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Design Within Reach – Mobility in the Home

Spinal Cord Injury Advocate
03/29/19  11:19 AM PST
Mobility in the Home

Hello! I’m Katelyn Baker, wife to Aaron, and as I have previously written about, I am a “connoisseur of all things home decor.” When I moved in to Aaron’s home, I soon found out that FUNCTION led the design and placement of all things in the house. However, as a regular subscriber to Architectural Digest, I knew that I needed to put my spin on the home. I am often asked by other spouses how our house is set up, and the two most common questions are: How do you make accessibility feel less industrial? And: How do you incorporate items from Target or Home Goods? In this article, I will explain how I have married (pun intended) function and decor within reach for my husband and me.

I will give you a tour of our home by starting with the beginning of the day – in our bedroom. Since we spend about a third of the day in our bed, it is very important that it is perfect at all times. Before I moved in with Aaron, I was used to the perfect bed – made before you left for the day with throw pillows and a decorative blanket draped at the bottom of the bed. Well, not anymore! First, it was crucial for the frame to have a head and foot board. The foot board is important so Aaron does not have to wear pressure boots at night which avoids potential “foot drop.” Instead, I wedge two pillows at the foot board to form an L, and Aaron dorsiflexes his foot upwards while sleeping. He also has — no joke — five pillows, a neck roll, and neck pillow he uses every night. As aesthetically unpleasing as that was for me in the beginning, it is the perfect way for Aaron to make a cocoon around his head and neck for support. Aaron is fused from C4 to C6 and the titanium plate can sometimes get caught on the above or below vertebrae which causes pain. On our bed, we do not use a top sheet, as it can get tangled when Aaron needs to get up in the middle of the night to use his urinal. Instead, we use the fitted sheet, comforter (with washable cover) and additional blankets during the colder seasons. Next to our bed are side tables which are two-tiered with a drawer to store additional supplies and make things convenient to grab. This helps when I’m in a rush in the morning for work. I can leave coffee, breakfast, medication, and any other necessities within reach for Aaron.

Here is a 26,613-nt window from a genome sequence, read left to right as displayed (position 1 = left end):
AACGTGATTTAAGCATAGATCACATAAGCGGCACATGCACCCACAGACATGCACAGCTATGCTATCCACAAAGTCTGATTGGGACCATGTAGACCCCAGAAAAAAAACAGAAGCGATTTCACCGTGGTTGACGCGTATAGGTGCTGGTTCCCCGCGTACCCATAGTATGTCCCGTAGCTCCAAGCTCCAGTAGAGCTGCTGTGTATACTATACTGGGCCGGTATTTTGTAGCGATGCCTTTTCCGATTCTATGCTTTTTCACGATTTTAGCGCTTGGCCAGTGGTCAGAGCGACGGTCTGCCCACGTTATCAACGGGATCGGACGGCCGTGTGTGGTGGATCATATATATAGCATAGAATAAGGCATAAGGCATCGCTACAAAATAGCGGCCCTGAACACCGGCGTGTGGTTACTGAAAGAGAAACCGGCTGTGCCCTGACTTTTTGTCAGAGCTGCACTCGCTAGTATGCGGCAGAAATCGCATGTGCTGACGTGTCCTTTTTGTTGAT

*Items in this area were purchased at Wayfair; Target; Bed, Bath & Beyond; and Home Goods.

Between the bedroom and the bathroom, we have a small hallway that has a closet which holds only Aaron’s clothes. I placed a fabric bench in the hallway, which adds style to the area, but the fabric is a soft surface for Aaron to take his time getting dressed without the worry of pressure points. On the bench, we have a basket filled with his toiletries: deodorant, hair brush, hair products, lint roller, etc.